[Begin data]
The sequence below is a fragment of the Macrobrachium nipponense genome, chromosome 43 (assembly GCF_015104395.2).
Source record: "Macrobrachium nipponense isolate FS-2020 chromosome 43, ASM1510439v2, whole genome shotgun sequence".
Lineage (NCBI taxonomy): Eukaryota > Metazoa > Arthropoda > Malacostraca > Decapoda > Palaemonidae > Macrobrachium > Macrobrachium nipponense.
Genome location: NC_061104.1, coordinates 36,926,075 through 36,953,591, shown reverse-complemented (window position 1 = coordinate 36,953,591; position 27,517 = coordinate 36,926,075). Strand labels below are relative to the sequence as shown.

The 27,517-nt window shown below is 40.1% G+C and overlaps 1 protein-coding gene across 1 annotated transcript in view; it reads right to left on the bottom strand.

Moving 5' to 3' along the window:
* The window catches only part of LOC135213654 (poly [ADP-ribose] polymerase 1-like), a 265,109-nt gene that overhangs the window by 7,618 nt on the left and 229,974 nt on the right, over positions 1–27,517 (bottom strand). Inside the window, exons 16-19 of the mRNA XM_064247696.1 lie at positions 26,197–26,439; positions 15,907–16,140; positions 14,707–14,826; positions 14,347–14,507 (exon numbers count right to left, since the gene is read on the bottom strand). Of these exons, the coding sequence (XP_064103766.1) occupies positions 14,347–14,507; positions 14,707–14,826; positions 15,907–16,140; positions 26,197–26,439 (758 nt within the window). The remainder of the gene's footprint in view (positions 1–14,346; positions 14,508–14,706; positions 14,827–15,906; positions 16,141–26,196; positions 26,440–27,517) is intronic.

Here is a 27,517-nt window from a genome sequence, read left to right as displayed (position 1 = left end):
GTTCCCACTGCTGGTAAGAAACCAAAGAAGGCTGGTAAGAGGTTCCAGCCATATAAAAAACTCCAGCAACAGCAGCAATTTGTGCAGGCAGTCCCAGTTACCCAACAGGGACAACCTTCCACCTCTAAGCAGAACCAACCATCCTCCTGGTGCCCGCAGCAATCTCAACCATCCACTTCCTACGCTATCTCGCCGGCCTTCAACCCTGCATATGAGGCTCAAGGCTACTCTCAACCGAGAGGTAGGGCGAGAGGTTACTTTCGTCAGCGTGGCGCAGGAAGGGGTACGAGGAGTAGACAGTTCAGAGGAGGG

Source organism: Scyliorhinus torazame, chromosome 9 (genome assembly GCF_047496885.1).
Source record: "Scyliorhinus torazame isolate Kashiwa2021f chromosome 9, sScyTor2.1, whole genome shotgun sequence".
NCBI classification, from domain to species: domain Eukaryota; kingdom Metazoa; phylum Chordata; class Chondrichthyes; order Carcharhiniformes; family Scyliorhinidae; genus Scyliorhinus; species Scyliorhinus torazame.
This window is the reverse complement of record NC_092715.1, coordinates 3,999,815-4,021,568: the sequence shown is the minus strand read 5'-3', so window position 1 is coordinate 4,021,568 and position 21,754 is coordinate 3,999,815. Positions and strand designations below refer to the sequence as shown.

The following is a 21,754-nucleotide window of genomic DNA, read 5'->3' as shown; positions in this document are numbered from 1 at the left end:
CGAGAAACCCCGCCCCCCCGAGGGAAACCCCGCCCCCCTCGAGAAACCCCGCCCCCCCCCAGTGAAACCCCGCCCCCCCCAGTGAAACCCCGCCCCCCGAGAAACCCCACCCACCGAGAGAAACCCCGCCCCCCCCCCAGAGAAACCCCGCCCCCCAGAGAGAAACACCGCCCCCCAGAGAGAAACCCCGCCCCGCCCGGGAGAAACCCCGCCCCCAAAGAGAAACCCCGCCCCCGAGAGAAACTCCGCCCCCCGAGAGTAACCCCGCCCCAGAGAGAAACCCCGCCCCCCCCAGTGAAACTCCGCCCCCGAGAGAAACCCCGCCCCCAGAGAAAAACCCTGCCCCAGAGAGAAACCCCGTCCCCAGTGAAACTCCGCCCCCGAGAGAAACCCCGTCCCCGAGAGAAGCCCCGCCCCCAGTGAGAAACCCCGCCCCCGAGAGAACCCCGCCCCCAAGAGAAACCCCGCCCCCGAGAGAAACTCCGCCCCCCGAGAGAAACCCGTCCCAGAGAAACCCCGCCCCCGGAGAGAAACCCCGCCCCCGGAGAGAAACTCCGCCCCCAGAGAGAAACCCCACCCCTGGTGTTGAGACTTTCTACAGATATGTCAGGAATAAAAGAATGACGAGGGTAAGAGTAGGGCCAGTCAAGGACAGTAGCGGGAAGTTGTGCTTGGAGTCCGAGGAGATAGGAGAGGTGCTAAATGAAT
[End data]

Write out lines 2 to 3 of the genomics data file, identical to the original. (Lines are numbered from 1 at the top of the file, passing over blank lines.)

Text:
Source record: "Macrobrachium nipponense isolate FS-2020 chromosome 43, ASM1510439v2, whole genome shotgun sequence".
Lineage (NCBI taxonomy): Eukaryota > Metazoa > Arthropoda > Malacostraca > Decapoda > Palaemonidae > Macrobrachium > Macrobrachium nipponense.